Life in Lockdown – an article by our Patron Steven Smith
It’s raining hard on the windows of my apartment and the sky outside is getting darker. It almost looks like nightfall, but in reality it’s only two o’clock in the afternoon on a cold February afternoon. I have an ominous feeling coming on. My outlook is normally optimistic, but things are just starting to get to me.
The last lockdown seemed less of a challenge. During the summer, the daily outdoor exercise was fun, and it seemed like we were all working together to beat the virus. Now, with winter on our doorsteps, running outside in order to work out seems less enticing. This is a chaotic time. The mixed messages being given out , the refusal of those in charge to stand up and admit mistakes we could learn from, and no really clear picture as to when there is going to be light at the end of the tunnel: all these things are making me and many sensible people feel agitated.
Looking at social media, I can see that I am not alone. Even the hard-core fighters in life that I admire and who lead with a smile of positivity seem to be pleading for a moment of normality, or at least a glass of vino in the company of friends.
Being on my own has never been a problem. From an early age, both my parents worked,
like many of the ‘60s generation. Both my sister and I learned to be self-reliant. (Something that I am grateful for as it made me capable of coping with isolation and looking after myself.)
Still, it was amusing to see how many people immediately thought of me when the lockdown happened. With all social venues and event arenas shut, just what was the ever-partying Steven going to do to survive?
In fairness, if you scan my social media over the last decade, on reflection, it does give Paris Hilton a run for her money. What people do not realise is, the many events are either charity led or an opening for friends’ films or book launches. Or I’m networking. The pub or the club are not somewhere you will usually find me.
Socially, my dream is watching a boxset curled up with a friend, or spending quality time chatting. Maybe just me having a bath, or popping my sweatpants on, writing or relaxing. For me, that is pure bliss.
Many people fail to see I’m actually quite shy at heart. I have learnt to seem vivacious and confident over the years, but it isn’t my natural demeanour. Recently, I admitted to being shy, and was criticised: how could a 50-odd man admit to this? My reply was that being shy does not detract from being a man; it makes you more of a man to know who you are.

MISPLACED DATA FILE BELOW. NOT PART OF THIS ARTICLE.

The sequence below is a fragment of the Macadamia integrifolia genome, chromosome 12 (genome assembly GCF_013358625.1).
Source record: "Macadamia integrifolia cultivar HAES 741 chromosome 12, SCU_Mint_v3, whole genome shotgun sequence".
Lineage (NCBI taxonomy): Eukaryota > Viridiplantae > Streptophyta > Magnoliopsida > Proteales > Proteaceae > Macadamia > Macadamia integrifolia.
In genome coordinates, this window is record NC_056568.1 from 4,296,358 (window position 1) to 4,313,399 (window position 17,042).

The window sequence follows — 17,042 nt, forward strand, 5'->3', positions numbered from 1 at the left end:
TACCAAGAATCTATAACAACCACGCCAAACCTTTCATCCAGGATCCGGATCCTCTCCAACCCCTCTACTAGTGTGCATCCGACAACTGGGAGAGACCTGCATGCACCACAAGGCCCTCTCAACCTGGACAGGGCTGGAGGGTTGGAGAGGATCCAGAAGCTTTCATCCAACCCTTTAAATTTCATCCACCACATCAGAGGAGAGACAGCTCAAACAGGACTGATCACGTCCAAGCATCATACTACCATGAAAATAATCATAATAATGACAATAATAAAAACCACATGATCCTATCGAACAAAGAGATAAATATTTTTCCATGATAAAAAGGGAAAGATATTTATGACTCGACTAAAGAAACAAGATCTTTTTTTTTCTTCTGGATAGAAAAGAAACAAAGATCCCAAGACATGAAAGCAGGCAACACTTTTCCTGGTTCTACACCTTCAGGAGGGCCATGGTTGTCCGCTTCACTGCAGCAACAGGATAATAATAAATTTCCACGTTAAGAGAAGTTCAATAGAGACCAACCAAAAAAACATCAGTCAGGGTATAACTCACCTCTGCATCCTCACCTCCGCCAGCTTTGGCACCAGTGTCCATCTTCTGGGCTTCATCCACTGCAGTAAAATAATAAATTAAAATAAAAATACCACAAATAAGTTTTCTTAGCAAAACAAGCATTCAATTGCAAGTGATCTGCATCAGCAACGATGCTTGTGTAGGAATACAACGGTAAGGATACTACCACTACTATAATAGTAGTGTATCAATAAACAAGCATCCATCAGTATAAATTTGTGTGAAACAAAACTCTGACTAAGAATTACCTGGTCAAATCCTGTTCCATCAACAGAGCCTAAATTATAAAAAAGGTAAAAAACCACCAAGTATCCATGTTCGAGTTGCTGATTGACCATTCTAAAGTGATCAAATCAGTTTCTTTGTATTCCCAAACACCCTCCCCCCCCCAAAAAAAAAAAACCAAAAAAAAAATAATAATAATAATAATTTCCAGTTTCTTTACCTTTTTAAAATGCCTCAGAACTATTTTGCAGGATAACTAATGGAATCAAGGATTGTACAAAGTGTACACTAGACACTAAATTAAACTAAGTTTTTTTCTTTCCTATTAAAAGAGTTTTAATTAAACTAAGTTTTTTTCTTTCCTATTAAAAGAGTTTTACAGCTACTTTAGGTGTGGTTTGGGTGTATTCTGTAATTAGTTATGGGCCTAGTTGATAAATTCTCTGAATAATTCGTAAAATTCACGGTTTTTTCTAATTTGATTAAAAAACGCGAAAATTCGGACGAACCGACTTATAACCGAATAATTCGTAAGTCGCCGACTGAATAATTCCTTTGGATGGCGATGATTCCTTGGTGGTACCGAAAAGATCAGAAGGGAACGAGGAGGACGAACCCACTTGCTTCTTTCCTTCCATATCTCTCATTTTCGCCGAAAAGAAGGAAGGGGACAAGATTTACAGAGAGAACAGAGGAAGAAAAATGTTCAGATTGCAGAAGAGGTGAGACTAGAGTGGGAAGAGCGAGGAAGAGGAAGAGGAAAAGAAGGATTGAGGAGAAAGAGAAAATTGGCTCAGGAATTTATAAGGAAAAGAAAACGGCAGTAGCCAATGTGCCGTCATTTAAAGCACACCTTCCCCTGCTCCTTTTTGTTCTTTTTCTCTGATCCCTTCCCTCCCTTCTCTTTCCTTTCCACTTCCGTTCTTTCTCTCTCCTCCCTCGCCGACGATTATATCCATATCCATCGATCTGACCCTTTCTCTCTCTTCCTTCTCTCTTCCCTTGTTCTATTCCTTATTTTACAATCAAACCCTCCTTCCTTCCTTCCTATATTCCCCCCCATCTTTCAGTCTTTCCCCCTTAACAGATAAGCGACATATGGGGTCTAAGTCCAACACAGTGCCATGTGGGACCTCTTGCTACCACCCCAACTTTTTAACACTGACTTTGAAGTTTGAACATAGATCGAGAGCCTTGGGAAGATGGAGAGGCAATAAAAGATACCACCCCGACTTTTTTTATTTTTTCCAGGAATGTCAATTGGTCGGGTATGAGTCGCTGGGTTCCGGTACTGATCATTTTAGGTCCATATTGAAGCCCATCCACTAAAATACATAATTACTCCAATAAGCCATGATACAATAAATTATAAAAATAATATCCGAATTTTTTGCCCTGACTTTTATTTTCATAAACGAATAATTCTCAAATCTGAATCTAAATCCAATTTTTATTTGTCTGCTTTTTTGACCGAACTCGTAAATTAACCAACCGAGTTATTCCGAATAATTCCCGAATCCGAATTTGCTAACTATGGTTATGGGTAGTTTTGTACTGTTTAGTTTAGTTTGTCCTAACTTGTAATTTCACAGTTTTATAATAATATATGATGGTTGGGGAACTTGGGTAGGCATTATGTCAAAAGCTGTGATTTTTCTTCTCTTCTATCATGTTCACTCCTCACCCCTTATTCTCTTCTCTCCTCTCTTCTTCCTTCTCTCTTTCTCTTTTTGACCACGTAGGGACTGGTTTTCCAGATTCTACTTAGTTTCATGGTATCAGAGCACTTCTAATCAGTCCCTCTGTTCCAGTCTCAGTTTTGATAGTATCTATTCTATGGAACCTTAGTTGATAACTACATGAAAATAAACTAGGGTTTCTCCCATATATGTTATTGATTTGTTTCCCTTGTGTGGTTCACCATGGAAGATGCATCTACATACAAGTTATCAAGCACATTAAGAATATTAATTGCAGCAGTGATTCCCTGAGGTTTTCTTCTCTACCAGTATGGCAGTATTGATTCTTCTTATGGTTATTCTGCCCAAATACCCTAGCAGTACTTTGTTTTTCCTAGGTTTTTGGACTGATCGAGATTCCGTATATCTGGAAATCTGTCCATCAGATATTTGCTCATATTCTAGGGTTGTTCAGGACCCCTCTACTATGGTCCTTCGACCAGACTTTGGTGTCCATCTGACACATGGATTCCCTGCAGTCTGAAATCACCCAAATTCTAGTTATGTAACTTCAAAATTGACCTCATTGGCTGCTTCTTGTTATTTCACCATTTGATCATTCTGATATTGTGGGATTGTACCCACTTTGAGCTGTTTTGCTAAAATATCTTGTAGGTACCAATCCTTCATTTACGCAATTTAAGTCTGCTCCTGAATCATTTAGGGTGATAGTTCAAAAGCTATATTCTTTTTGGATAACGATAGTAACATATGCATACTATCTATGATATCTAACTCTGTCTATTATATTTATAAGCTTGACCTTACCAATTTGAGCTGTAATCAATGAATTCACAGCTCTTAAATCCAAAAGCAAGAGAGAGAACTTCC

Up to now I have been writing my third book, Tracy B Gets Hacked, and it’s taken four months to write. I keep sending chapters to one of my closest friends, Pam Sharrock, whom I text or chat to daily, and she is giving her feedback.
Face-time has been amazing, and friends have been calling. Sherrie Warwick, my great friend and make-up artist to the stars, calls up, sometimes twice a day, to catch up. My sister Karen Roberts checks on me daily too.
Face-time almost seems like something from Star Trek. Imagine our predecessors reactions , not so long ago, who used to send telegrams or make a phone call by (literally) dialling with their forefinger, often at great expense.
Keeping to a routine has helped me get through this. I am up and ready by six o’clock.
Then I sit down and watch the voice of reason throughout this pandemic, Piers Morgan on GMB. Much as I do not agree with his stance on mental health, he has talked perfect sense throughout this. He is asking the questions we all want asking.
Today I’m doing my monthly radio show with one of my heroes, Aston Avery, live on Gateway Radio. Aston and his family, mum Dawn and dad Keith, are great friends, whom I met for the first time at “Autism Got Talent”, organised by Anna Kennedy online. In fact, the charity is personally run by my friend Anna Kennedy who, five years ago, asked me to be a patron. It’s a great honour to be part of Anna’s incredible work.
On this month’s show we have some incredible items. Among the guests there’s Sherrie Hewson (Benidorm, Coronation Street). We’re also going to be chatting about Katie Price becoming an ambassador for Anna Kennedy online, and the wonderful documentary from the BBC looking at Katie’s search for a school for Harvey. The show featured Anna and was incredibly moving.
For our spot on Gateway, Aston and I are now booked up with guests till May. Doing various radio shows and writing has made things easier, for sure. My feeling of being down has passed. I hate to use the words “luckier than most”, as they never define how a person feels inside. But I shook myself down, felt grateful for the positives in my life and got back on track.
Nevertheless, it’s important to stress that not everyone can do this. During this difficult time, no matter what you have or who people think others are, many will be struggling, especially those who are on their own.
It’s always good to check on friends.